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forest sangha newsletter

 October 2005            2548            Number74
The Forest Sangha is a world-wide Buddhist community
in the Thai Forest tradition of Ajahn Chah

74newsletter        Dhamma in Prisons      Starting the Path Where We Find It

Subjection to Change, and Peace

A talk by Luang Por Chah addressed to an ageing lay disciple approaching her death, and to her family, from the talk Our Real Home.

Resolve now to listen respectfully to Dhamma. Be as attentive to my words as if it were the Lord Buddha himself sitting before you. Today I have brought nothing of material substance to offer you, only Dhamma, the teachings of the Lord Buddha. You should understand that even the Buddha himself with his great store of accumulated virtue could not avoid physical death. When he reached old age he gave up his body and let go of the heavy burden. Now you too must learn to be satisfied with the years that you’ve depended on your body. You should feel that it’s enough. Like household utensils that you have had for a long time – cups, saucers, plates and so on – when you first got them they were clean and shiny; but now after using them for so long, some are broken, some have disappeared, and those that are left are worn out. They have had no enduring form. It was their nature to be that way. Your body is in the same condition.

This truth doesn’t apply to you alone. All of us are in the same boat – even the Lord Buddha and his enlightened disciples. They differed from us only in one respect: their acceptance of the way things are. They saw that it could be no other way. In fact there is nothing wrong with the way the body is. Having been young your body has become old and is meandering towards death. Don’t go wishing it were otherwise; it’s not something that you have the power to remedy. Thinking you’d like to live longer will make you suffer. But thinking you’d like to die straight away isn’t right either. It is suffering too, isn’t it? Conditions don’t belong to us. They follow their own natural laws. You can’t do anything about the way the body is. Wanting it to be different is as foolish as wanting a duck to be a chicken.

Having come into this world you should contemplate the body’s nature. It is preparing to disappear. Can you see how all the different parts of your body are trying to slip away? Take your hair: when you were young it was thick and black; now it’s falling out. Your eyes used to be good and strong but now they’re weak. When you were a child your teeth were healthy and firm; now they’re wobbly, or you’ve got false ones. This is nature, the way things are. When their time is up, conditions go their own way. In this world there is nothing to rely on. It’s an endless round of disturbance and trouble, pleasure and pain. There’s no peace.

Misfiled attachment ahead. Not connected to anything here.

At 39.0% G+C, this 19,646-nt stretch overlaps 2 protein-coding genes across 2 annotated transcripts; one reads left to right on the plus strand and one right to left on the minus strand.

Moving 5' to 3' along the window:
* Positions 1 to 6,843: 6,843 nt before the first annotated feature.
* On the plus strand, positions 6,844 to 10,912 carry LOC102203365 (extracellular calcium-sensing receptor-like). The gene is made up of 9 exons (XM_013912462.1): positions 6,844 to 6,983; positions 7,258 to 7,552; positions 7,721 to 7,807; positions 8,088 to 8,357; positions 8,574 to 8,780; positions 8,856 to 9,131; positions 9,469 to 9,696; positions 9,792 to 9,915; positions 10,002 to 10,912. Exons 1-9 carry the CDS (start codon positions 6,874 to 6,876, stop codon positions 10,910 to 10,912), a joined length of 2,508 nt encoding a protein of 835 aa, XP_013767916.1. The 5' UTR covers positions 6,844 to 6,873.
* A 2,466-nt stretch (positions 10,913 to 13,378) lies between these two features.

You needn’t worry about your body because this isn’t your real home, it’s only a temporary shelter; it’s only nominally yours. Our real home is inner peace. When we have not found our real home we’re like aimless travellers out on the road, going here and there, stopping for a while and then setting off again. Until we find our real home we feel uneasy, just like a villager who has left his village. Only when he gets home can he relax and be at peace.

If we truly understand an impermanent condition, we’ll see that there is in fact something permanent about it: its unchanging subjection to change. This is the permanence that living beings possess: continual transformation from childhood through to old age. Ongoing impermanence, propensity to change, is permanent and fixed.

When you realise that’s the way of everything in the world, when you see that there is nothing real or substantial here, you’ll see that the world is a wearisome place; you’ll feel wearied and disenchanted. But being disenchanted doesn’t mean that you are averse to it; you simply see that there’s nothing to be done to remedy this state of affairs. It’s just the way the world is. Understanding this, you can let go of attachment, letting go with a mind that is neither happy nor sad, but at peace with conditions through seeing their changing nature with wisdom.